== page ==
Which I suffer of them that hate me - Or, “see my suffering arising from those that hate me; or, which is produced by those who hate me.” The design is to fix the attention on the greatness of that suffering as caused by his “haters” or by his enemies - the foes that were still unsubdued.
Thou that liftest me up from the gates of death - Thou on whom I rely to do this; or, who hast done it in times past. The idea by bars and walls; as entered by gates - the grave leading to it. See Introduction to Job, Section 7, and the notes at Job 10:21-22. The psalmist felt that he had come near to that dark and gloomy abode, and that God only could rescue him from it; therefore, in the trouble which now threatened his life, he looks to him to interfere and save him.
That I may show forth all thy praise - That I may praise time in the land of the living; that I may finish the work of praise by rendering to thee all that is due. The idea is, that the dead could not praise God, or that his praise could be uttered only by the living; and he calls on God, therefore, to interpose and save him, that he might yet worship and praise him on the earth. In this sentiment the psalmist utters only what man naturally feels when he looks upon the grave; that it is an end of human plans and pursuits; that it is a land of silence; that the worship of God is not there celebrated. Such language must be retarded as uttered under the impulse of natural feeling, and not as uttered by the deliberate judgment of the mind when calmly contemplating the whole subject. All pious persons baize these feelings at times, and it was proper that these feelings should be expressed in the sacred writings, as illustrating human nature even under the influence of religion. The same sentiment occurs in several places, as is, that he was apparently near to the gates of death, and that the only one who could raise him up was God, and he now invoked His interposition that it might be done. The phrase “gates of death” relates to the prevalent views about the unseen world - the world where the dead abide. That world was represented as beneath; as a dark and gloomy abode; as enclosed Psalms 115:17, “The dead praise not the Lord, neither any that go down into silence.” See the notes at Psalms 6:5. It is not necessary to say that the sacred writers had brighter views at times than these. But who can keep the mind always from desponding when it looks at the grave? Who can always help feeling that it is a place of darkness and gloom?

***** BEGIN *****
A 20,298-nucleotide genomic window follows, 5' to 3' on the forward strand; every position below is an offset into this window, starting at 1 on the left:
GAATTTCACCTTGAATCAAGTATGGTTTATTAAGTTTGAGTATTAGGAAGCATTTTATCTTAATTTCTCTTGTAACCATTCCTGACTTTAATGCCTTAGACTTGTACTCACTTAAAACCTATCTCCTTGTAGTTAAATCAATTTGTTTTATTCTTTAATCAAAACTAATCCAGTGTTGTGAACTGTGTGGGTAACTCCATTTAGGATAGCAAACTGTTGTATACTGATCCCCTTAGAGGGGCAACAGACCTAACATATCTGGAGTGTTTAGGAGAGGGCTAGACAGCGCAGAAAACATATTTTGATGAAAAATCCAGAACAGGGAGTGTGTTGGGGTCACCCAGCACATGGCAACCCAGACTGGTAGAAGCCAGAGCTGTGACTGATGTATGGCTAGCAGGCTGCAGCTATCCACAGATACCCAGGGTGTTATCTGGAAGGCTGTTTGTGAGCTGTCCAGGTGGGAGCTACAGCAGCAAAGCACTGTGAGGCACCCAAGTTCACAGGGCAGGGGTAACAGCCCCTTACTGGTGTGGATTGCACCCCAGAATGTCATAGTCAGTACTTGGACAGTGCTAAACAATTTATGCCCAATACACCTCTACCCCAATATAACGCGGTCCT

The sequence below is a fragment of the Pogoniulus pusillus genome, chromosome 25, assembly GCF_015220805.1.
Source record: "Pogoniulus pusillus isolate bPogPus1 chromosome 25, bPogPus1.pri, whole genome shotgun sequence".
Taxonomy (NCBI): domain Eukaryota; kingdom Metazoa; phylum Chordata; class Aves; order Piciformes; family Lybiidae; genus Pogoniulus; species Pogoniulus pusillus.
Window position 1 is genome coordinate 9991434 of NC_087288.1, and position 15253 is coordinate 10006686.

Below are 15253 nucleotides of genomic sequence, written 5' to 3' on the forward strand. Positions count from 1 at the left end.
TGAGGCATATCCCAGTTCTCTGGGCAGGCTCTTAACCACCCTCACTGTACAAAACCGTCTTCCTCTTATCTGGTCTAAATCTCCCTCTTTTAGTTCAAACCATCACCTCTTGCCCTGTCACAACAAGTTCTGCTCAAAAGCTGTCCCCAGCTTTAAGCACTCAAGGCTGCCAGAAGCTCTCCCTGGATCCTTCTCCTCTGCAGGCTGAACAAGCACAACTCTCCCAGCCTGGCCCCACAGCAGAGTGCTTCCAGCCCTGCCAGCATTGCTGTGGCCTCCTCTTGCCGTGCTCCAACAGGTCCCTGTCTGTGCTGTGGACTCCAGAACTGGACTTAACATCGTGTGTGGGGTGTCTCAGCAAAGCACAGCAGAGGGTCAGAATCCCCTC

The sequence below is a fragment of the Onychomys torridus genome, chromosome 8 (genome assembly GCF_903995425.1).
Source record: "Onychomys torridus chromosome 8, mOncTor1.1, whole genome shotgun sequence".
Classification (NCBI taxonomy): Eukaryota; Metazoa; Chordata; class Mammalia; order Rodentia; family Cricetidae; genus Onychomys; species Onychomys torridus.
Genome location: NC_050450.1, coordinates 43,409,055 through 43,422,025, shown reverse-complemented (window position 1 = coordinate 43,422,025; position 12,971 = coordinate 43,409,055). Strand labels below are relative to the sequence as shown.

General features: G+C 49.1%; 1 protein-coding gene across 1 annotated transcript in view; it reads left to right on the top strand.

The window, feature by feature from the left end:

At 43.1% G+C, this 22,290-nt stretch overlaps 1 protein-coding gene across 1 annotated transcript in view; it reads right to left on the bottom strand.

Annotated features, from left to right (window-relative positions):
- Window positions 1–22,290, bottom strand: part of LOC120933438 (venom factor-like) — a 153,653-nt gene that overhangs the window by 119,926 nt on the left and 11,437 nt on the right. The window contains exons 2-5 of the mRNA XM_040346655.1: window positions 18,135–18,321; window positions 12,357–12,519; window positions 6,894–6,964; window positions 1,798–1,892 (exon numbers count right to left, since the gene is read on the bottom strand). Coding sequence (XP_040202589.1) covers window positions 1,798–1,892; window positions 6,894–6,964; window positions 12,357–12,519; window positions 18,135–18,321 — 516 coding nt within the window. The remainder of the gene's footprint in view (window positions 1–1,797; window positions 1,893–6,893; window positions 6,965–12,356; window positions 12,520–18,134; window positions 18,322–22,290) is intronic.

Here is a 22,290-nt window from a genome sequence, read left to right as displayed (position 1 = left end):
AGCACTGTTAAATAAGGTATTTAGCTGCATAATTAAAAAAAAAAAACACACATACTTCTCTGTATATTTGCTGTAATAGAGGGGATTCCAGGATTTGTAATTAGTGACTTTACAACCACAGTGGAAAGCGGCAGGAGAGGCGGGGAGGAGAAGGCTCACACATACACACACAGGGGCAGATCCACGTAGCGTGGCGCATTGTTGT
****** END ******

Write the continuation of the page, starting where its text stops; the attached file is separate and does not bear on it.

In the gates of the daughter of Zion - As contradistinguished from the “gates of death.” Gates in ancient cities were places of concourse, where important transactions were performed; and the “gates” of Jerusalem were regarded as attractive and sacred, because it was through them that the people passed on their way to worship God at the tabernacle or in the temple. Hence, it is said, Psalms 87:2, “The Lord loveth the gates of Zion more than all the dwellings of Jacob.” Psalms 100:4, “enter into his gates with thanksgiving.” Compare Psalms 118:19. The phrase, “daughter of Zion,” means Jerusalem. For the reason of this appellation see the notes at Isaiah 1:8. The language used here proves that the psalm was composed after Zion or Jerusalem was made the capital of the kingdom and the seat of public worship, and, therefore, that it cannot refer, as is supposed in the Aramaic Paraphrase, to the death of Goliath.
I will rejoice in thy salvation - In the salvation which thou wilt bestow on me; here particularly, in delivering him from his dangers. The language, however, is general, and may be employed with reference to salvation of any kind.
The heathen - Hebrew, “The nations;” that is, the idolatrous people that were arrayed against him. See the notes at Psalms 9:5.
Are sunk down - That is, referring to those who had been overcome, as mentioned in Psalms 9:5; or to those who still encompassed him, in respect to whom he was so certain that they would be overcome that he could speak of it as a thing already accomplished. According to the former view, it would be an encouragement derived from the past; according to the latter, it would indicate unwavering confidence in God, and the certain assurance of ultimate victory. It is not easy to determine which is the true interpretation. The Hebrew is, “Sunk are the nations in the pit which they have made;” that is, he sees them sinking down to destruction.
In the pit that they made - In which they designed that others should fall. See the notes at Psalms 7:15.
In the net which they hid - Which they laid for others. The allusion here is to a spring-net made to capture birds or wild beasts.
Is their own foot taken - The net here referred to seems to have been particularly a net to take wild beasts by securing one of their feet, like a modern trap. The idea is, that they had been brought into the destruction which they had designed for others. See the notes at Psalms 7:15-16.